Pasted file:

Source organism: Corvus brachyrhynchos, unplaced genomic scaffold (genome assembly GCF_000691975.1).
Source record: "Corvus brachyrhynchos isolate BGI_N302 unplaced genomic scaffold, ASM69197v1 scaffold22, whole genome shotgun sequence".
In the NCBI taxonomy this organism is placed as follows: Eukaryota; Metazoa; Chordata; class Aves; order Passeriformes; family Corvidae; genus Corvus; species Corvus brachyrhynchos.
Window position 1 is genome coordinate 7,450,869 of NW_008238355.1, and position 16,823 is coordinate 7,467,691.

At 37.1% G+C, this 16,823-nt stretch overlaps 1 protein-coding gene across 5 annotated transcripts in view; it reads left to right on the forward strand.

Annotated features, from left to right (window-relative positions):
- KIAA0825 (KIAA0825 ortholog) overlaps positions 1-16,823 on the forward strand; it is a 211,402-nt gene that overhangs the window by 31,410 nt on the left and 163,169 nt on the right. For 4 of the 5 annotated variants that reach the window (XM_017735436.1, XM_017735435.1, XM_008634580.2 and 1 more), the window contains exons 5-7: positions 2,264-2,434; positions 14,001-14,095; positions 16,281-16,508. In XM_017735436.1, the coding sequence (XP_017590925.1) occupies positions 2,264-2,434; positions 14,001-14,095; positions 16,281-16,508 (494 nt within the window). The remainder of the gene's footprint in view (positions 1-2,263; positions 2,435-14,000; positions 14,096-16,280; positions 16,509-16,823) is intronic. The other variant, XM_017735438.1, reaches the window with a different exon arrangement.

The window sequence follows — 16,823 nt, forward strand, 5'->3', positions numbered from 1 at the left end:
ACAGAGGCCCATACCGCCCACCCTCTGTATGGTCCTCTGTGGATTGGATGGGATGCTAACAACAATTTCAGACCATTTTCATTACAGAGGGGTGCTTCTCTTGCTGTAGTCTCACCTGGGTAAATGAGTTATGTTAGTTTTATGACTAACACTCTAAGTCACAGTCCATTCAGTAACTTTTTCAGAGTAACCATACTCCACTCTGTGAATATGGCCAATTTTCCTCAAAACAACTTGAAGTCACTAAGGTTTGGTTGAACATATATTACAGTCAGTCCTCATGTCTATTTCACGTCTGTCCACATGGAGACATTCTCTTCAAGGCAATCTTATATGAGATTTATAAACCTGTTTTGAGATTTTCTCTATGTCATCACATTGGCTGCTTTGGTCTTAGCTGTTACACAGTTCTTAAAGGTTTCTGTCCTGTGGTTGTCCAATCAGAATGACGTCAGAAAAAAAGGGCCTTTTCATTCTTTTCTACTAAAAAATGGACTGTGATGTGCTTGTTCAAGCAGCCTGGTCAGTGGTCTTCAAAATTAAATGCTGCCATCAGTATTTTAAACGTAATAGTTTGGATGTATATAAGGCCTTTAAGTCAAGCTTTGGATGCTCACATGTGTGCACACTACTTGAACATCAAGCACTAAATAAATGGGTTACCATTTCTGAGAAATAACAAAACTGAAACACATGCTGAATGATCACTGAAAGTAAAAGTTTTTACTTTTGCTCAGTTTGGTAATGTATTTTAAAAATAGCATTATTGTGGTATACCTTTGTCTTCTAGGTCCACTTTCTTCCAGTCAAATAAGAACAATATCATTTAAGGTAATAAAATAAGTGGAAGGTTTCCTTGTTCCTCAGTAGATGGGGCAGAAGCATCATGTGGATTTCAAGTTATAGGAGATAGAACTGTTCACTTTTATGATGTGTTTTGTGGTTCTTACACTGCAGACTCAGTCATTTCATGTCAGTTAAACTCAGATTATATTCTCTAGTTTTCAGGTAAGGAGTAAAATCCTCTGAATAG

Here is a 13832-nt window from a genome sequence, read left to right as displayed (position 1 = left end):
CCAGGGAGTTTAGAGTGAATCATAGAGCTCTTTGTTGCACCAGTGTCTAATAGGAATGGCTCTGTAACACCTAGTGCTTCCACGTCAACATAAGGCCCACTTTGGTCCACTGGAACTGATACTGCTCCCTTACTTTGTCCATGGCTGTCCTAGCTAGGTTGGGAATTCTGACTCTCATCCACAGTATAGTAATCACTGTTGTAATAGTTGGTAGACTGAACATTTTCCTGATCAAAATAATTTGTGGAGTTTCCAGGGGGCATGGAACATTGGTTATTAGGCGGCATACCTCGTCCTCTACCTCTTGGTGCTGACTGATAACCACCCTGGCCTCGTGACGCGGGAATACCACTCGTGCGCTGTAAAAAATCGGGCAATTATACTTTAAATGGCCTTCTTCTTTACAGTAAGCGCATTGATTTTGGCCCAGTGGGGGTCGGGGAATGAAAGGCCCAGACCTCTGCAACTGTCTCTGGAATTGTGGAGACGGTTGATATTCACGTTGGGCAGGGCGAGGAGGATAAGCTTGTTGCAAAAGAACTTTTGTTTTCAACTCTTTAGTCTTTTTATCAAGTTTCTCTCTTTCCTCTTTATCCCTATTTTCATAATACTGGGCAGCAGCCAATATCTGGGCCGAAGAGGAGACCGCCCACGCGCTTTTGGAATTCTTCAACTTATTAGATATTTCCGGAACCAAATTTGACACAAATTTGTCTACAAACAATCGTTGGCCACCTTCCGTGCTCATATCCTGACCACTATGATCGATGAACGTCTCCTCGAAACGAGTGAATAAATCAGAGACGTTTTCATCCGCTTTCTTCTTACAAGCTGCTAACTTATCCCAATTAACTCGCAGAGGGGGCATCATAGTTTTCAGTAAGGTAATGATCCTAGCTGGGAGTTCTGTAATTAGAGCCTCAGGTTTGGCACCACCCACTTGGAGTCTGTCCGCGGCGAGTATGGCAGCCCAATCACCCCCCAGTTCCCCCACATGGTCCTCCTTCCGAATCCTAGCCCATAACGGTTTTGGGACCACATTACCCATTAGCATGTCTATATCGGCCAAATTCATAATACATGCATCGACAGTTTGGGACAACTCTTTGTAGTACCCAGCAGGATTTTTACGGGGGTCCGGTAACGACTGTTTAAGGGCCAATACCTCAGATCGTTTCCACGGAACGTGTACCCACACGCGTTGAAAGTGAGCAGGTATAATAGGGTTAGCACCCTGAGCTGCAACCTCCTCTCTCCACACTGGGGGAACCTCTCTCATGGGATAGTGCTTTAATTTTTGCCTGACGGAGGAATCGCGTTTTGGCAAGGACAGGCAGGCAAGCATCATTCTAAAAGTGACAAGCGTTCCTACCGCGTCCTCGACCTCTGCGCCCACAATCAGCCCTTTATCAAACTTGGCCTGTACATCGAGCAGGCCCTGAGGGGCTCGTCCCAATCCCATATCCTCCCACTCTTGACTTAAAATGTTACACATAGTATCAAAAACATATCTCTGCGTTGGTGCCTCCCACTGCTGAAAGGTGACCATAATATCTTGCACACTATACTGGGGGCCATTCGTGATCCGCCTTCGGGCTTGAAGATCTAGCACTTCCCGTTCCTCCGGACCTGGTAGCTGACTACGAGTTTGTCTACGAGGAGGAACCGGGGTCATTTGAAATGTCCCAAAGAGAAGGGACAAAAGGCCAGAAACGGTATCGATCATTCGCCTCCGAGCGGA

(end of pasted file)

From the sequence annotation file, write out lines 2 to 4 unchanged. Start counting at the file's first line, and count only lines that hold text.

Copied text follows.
Source record: "Corvus brachyrhynchos isolate BGI_N302 unplaced genomic scaffold, ASM69197v1 scaffold22, whole genome shotgun sequence".
In the NCBI taxonomy this organism is placed as follows: Eukaryota; Metazoa; Chordata; class Aves; order Passeriformes; family Corvidae; genus Corvus; species Corvus brachyrhynchos.
Window position 1 is genome coordinate 7,450,869 of NW_008238355.1, and position 16,823 is coordinate 7,467,691.